Press release – 254(2010)
Cybercrime lawmakers call for worldwide implementation of the Budapest Convention
Strasbourg, 25.03.2010 – At its 5th annual conference on cybercrime, the Council of Europe called for a worldwide implementation of its Convention on Cybercrime to sustain legislative reforms already underway in many countries and a global capacity-building initiative to combat web-based crimes and enhance trust in information and communication technologies.
Participants underlined the need to make the best possible use of existing tools, instruments, good practices and initiatives. They recommended that a global action plan be launched by the Council of Europe and the United Nations to get a clearer picture of criminal justice capacities and urgent needs, mobilise resources, provide support and assess progress made.
‘The UN Crime Congress in April 2010 will be an opportunity to reinforce our global response to the global threat of cybercrime and cyberterrorism. I think we will have the best chance to succeed if we unite around one international instrument which already exists – namely the Council of Europe Cybercrime Convention,’ said Council of Europe Deputy Secretary General Maud de Boer-Buquicchio, speaking at the opening of the conference.
Countries worldwide have been turning to the Budapest Convention since its adoption in 2001. During the conference, Portugal announced the ratification of the Convention and Argentina has made a request for accession.
The conference also highlighted the need to further establish dynamic partnerships between the public and private sectors and their shared responsibility in ensuring security and protecting human rights on the Internet. In this context, the conference proposed the establishment of a contact list for enhanced co-operation between law enforcement and industry.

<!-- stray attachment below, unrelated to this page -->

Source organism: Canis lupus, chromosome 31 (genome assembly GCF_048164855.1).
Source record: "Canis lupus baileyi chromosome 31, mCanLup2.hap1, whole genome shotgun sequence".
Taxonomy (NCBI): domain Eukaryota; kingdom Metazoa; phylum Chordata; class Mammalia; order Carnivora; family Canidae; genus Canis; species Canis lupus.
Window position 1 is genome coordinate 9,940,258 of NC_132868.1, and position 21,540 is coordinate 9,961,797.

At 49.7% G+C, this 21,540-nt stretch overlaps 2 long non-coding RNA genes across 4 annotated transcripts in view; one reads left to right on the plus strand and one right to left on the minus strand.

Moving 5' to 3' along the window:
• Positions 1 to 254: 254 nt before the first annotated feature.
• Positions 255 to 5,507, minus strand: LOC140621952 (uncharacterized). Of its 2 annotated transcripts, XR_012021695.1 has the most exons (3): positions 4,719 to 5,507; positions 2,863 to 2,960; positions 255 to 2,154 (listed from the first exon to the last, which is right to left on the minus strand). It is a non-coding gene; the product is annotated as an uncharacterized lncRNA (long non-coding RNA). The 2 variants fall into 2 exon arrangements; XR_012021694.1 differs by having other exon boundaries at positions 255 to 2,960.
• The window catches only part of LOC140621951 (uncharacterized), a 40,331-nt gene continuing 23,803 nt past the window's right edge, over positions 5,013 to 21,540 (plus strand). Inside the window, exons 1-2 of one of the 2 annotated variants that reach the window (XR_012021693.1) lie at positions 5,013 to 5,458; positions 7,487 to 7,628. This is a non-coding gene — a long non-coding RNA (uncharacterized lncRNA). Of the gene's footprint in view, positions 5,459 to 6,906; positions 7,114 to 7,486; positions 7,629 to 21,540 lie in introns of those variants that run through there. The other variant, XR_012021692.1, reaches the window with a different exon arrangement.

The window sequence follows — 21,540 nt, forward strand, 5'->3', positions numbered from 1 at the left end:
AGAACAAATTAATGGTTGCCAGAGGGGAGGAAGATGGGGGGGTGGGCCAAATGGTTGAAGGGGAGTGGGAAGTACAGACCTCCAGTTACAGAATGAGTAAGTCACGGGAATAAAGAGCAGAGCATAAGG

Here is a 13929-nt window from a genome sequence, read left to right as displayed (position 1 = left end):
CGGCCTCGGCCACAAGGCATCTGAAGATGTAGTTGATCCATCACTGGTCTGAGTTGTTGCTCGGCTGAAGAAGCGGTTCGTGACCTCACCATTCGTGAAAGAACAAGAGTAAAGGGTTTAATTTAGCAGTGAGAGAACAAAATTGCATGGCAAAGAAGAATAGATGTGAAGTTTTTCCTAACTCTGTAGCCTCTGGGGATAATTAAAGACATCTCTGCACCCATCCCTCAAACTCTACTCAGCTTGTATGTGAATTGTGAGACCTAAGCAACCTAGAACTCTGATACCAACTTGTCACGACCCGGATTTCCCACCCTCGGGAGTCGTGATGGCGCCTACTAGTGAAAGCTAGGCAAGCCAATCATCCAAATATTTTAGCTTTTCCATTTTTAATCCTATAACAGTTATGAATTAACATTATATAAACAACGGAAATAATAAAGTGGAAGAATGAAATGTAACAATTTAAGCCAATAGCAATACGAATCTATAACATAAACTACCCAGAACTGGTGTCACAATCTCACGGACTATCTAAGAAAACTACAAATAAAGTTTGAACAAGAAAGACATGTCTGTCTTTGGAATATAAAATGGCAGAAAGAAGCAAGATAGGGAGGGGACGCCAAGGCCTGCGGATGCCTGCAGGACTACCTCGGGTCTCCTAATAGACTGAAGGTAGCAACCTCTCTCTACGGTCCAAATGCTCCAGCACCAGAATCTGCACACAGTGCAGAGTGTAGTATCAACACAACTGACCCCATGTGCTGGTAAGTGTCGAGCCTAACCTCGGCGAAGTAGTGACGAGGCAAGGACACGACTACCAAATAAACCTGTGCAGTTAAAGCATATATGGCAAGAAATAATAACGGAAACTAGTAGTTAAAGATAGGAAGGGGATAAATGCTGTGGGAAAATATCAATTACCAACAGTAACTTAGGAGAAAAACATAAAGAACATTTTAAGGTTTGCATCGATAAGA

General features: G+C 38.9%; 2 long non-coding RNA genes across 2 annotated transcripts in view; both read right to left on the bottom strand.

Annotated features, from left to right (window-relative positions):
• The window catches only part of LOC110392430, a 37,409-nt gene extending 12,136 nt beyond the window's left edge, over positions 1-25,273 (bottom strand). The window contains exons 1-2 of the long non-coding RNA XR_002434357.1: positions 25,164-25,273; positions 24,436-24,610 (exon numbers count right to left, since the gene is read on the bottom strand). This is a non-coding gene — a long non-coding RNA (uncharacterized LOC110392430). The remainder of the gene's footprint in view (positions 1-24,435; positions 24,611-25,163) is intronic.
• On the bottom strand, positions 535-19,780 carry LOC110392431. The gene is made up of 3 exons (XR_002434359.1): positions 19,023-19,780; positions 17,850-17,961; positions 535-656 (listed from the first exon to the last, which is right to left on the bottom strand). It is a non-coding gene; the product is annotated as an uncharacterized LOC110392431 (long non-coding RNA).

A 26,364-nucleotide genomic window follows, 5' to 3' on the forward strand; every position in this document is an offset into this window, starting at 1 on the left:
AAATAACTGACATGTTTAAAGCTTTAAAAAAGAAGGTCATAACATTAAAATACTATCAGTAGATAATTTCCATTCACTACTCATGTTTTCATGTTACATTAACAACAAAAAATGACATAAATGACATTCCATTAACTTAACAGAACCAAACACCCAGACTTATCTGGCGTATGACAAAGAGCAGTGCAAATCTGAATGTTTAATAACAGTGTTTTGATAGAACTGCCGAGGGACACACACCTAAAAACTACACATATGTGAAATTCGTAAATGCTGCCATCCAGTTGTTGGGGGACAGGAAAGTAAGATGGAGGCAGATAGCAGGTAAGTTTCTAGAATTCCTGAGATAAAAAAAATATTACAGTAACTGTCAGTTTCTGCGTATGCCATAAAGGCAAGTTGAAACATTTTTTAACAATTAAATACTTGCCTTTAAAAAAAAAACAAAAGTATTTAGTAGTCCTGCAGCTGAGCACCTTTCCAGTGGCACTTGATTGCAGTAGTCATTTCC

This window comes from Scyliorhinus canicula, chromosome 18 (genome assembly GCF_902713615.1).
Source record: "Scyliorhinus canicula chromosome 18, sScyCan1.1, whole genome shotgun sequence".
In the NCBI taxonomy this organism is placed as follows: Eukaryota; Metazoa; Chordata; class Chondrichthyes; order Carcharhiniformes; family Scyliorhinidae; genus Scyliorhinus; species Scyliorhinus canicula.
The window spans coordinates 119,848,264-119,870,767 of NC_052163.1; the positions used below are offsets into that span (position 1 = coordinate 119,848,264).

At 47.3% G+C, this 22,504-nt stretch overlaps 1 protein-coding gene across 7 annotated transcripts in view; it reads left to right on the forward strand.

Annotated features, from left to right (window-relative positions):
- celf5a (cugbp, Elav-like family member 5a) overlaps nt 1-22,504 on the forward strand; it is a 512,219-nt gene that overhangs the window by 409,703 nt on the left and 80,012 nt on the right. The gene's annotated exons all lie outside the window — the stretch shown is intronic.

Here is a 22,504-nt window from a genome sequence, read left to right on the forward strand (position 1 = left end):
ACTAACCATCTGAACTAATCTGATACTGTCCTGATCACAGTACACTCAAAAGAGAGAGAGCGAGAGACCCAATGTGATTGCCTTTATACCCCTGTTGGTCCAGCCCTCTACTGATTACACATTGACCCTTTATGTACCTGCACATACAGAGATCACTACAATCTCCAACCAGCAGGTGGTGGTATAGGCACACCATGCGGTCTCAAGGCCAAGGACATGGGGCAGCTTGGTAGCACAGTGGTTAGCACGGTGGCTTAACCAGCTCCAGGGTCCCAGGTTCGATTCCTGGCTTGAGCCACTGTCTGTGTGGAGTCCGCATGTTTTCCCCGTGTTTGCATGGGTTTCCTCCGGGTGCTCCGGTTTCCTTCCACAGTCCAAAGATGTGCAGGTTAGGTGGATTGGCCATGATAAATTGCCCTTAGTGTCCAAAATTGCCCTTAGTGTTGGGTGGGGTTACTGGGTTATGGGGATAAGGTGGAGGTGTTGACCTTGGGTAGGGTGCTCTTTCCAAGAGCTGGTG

Last but not least, participants called on ICANN (Internet Corporation for Assigned Names and Numbers) to strengthen its oversight role of the Internet domain name registration process in order to allow both the protection of private data of individual registrants (in particular in the WHOIS database) as well as the opportunity for law enforcement to use the database to fight cybercrime and cyberterrorism.
The Council of Europe will continue to address the issue of ‘cloud computing’ and intends to ensure that globally trusted privacy and data protection standards and policies are put in place, and that both its Cybercrime Convention and its Convention for the Protection of Individuals with regard to Automatic Processing of Personal Data are applied more widely and efficiently. A human rights and privacy dimension should be brought in the discussions of next year’s conference on cybercrime.
Held in Strasbourg from 23 to 25 March, the conference brought together 300 cybercrime experts from some 60 countries, the private sector and international organisations to also discuss ways of combating online child pornography, mapping networks and initiatives as well as training for judges and prosecutors.
The conclusions of the conference will be made available at: www.coe.int/cybercrime.